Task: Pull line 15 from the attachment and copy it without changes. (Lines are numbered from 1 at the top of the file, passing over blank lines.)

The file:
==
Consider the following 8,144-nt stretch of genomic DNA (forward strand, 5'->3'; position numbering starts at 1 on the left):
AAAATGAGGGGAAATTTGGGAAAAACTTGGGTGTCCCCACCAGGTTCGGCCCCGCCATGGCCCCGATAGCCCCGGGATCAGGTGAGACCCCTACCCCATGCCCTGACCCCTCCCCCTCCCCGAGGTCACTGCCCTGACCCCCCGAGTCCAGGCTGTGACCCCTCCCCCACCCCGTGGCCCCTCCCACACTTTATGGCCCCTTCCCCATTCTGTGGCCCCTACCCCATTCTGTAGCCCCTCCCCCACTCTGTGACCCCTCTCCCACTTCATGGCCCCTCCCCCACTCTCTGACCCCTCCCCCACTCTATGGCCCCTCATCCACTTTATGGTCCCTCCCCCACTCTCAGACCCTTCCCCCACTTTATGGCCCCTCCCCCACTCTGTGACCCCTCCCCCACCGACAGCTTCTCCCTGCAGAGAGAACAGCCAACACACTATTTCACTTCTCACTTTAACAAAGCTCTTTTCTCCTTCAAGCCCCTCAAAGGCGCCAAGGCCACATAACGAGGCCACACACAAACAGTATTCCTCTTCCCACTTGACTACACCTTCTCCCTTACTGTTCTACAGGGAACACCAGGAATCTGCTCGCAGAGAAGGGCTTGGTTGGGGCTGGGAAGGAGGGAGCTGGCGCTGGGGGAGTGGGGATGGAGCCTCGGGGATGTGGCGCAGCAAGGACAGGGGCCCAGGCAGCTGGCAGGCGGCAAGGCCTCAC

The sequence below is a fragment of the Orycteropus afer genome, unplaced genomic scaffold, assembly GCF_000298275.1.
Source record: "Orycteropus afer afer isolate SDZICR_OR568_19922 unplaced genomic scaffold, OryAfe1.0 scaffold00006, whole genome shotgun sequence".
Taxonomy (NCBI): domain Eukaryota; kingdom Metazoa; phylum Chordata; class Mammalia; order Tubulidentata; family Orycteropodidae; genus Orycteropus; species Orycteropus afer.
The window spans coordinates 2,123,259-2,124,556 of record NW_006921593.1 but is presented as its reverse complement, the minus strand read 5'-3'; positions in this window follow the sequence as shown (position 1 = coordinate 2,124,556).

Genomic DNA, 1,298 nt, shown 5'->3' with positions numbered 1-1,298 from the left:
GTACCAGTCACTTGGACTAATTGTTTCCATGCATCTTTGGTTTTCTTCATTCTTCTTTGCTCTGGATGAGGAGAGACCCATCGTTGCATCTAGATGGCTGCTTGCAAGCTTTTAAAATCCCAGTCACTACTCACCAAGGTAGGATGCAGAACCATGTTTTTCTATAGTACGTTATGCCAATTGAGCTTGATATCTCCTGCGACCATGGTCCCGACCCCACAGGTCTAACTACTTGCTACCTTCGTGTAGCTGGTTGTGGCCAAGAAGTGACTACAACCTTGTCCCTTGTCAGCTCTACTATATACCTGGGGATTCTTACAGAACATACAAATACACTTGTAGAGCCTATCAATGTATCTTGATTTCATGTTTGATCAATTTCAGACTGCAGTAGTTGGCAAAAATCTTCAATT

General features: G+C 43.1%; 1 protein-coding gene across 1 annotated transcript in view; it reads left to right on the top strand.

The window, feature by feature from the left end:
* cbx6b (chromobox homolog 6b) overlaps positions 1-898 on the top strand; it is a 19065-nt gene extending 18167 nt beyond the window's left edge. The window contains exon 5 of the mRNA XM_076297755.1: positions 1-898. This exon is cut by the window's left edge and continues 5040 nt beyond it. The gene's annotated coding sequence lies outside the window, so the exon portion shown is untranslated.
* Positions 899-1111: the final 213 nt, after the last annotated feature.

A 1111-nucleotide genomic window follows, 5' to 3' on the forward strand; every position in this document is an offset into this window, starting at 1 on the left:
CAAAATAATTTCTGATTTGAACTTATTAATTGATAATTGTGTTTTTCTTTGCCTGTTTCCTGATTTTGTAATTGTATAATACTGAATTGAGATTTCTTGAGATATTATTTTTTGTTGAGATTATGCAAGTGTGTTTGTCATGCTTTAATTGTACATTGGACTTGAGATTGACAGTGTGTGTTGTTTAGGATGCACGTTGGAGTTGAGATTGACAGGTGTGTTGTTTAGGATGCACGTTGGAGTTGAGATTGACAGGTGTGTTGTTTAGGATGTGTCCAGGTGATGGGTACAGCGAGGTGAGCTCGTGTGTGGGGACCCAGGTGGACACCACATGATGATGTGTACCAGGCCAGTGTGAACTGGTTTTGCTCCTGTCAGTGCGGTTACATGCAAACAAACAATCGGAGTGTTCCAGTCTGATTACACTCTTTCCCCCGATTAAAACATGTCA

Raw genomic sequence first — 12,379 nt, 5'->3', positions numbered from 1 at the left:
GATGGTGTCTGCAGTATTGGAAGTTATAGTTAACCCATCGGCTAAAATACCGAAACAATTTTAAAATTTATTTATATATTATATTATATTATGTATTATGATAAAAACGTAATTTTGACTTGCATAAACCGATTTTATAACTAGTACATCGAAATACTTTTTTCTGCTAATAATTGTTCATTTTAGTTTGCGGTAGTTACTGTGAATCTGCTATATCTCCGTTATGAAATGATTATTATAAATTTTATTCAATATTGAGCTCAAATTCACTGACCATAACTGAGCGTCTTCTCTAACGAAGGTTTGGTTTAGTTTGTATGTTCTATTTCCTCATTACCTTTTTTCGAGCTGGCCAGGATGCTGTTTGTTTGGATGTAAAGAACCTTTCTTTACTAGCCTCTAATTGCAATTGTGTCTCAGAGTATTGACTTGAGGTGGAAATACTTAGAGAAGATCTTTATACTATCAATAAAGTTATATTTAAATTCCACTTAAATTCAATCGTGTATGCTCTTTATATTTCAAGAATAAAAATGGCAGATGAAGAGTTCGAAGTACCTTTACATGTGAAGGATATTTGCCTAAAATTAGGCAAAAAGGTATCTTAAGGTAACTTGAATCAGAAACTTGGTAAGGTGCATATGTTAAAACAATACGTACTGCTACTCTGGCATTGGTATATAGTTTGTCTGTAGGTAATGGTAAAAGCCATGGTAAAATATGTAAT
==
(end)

Raw genomic sequence first — 12,379 nt, 5'->3', positions numbered from 1 at the left: